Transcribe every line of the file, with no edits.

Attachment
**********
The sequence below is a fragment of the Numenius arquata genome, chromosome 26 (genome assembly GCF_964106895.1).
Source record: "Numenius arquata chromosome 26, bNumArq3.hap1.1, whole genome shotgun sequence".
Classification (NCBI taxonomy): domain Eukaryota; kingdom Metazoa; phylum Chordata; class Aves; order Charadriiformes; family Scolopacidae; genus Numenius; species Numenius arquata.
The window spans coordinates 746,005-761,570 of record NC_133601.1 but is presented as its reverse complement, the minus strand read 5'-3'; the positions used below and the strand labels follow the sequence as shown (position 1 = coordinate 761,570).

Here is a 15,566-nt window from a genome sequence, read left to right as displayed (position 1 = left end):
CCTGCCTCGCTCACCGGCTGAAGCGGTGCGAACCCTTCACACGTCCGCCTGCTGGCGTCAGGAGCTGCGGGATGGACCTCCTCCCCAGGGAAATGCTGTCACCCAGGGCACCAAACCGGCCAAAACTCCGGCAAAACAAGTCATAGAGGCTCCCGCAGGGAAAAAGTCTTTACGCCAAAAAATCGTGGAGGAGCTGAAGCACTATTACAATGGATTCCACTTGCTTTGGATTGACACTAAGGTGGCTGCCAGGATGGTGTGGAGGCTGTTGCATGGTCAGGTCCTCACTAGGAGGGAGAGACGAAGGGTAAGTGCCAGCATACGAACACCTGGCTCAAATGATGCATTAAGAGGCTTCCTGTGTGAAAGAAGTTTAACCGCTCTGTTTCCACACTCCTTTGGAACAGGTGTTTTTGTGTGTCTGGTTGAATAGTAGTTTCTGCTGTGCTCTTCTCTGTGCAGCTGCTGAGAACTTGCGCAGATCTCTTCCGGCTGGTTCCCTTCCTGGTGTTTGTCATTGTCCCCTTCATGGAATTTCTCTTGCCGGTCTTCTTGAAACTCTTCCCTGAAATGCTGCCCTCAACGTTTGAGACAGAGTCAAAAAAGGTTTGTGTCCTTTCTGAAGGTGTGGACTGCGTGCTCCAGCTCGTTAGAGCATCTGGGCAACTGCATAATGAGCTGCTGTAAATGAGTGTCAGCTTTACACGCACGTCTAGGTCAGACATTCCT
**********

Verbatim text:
The sequence below is a fragment of the Numenius arquata genome, chromosome 26 (genome assembly GCF_964106895.1).
Source record: "Numenius arquata chromosome 26, bNumArq3.hap1.1, whole genome shotgun sequence".
Classification (NCBI taxonomy): domain Eukaryota; kingdom Metazoa; phylum Chordata; class Aves; order Charadriiformes; family Scolopacidae; genus Numenius; species Numenius arquata.
The window spans coordinates 746,005-761,570 of record NC_133601.1 but is presented as its reverse complement, the minus strand read 5'-3'; the positions used below and the strand labels follow the sequence as shown (position 1 = coordinate 761,570).

Here is a 15,566-nt window from a genome sequence, read left to right as displayed (position 1 = left end):
CCTGCCTCGCTCACCGGCTGAAGCGGTGCGAACCCTTCACACGTCCGCCTGCTGGCGTCAGGAGCTGCGGGATGGACCTCCTCCCCAGGGAAATGCTGTCACCCAGGGCACCAAACCGGCCAAAACTCCGGCAAAACAAGTCATAGAGGCTCCCGCAGGGAAAAAGTCTTTACGCCAAAAAATCGTGGAGGAGCTGAAGCACTATTACAATGGATTCCACTTGCTTTGGATTGACACTAAGGTGGCTGCCAGGATGGTGTGGAGGCTGTTGCATGGTCAGGTCCTCACTAGGAGGGAGAGACGAAGGGTAAGTGCCAGCATACGAACACCTGGCTCAAATGATGCATTAAGAGGCTTCCTGTGTGAAAGAAGTTTAACCGCTCTGTTTCCACACTCCTTTGGAACAGGTGTTTTTGTGTGTCTGGTTGAATAGTAGTTTCTGCTGTGCTCTTCTCTGTGCAGCTGCTGAGAACTTGCGCAGATCTCTTCCGGCTGGTTCCCTTCCTGGTGTTTGTCATTGTCCCCTTCATGGAATTTCTCTTGCCGGTCTTCTTGAAACTCTTCCCTGAAATGCTGCCCTCAACGTTTGAGACAGAGTCAAAAAAGGTTTGTGTCCTTTCTGAAGGTGTGGACTGCGTGCTCCAGCTCGTTAGAGCATCTGGGCAACTGCATAATGAGCTGCTGTAAATGAGTGTCAGCTTTACACGCACGTCTAGGTCAGACATTCCT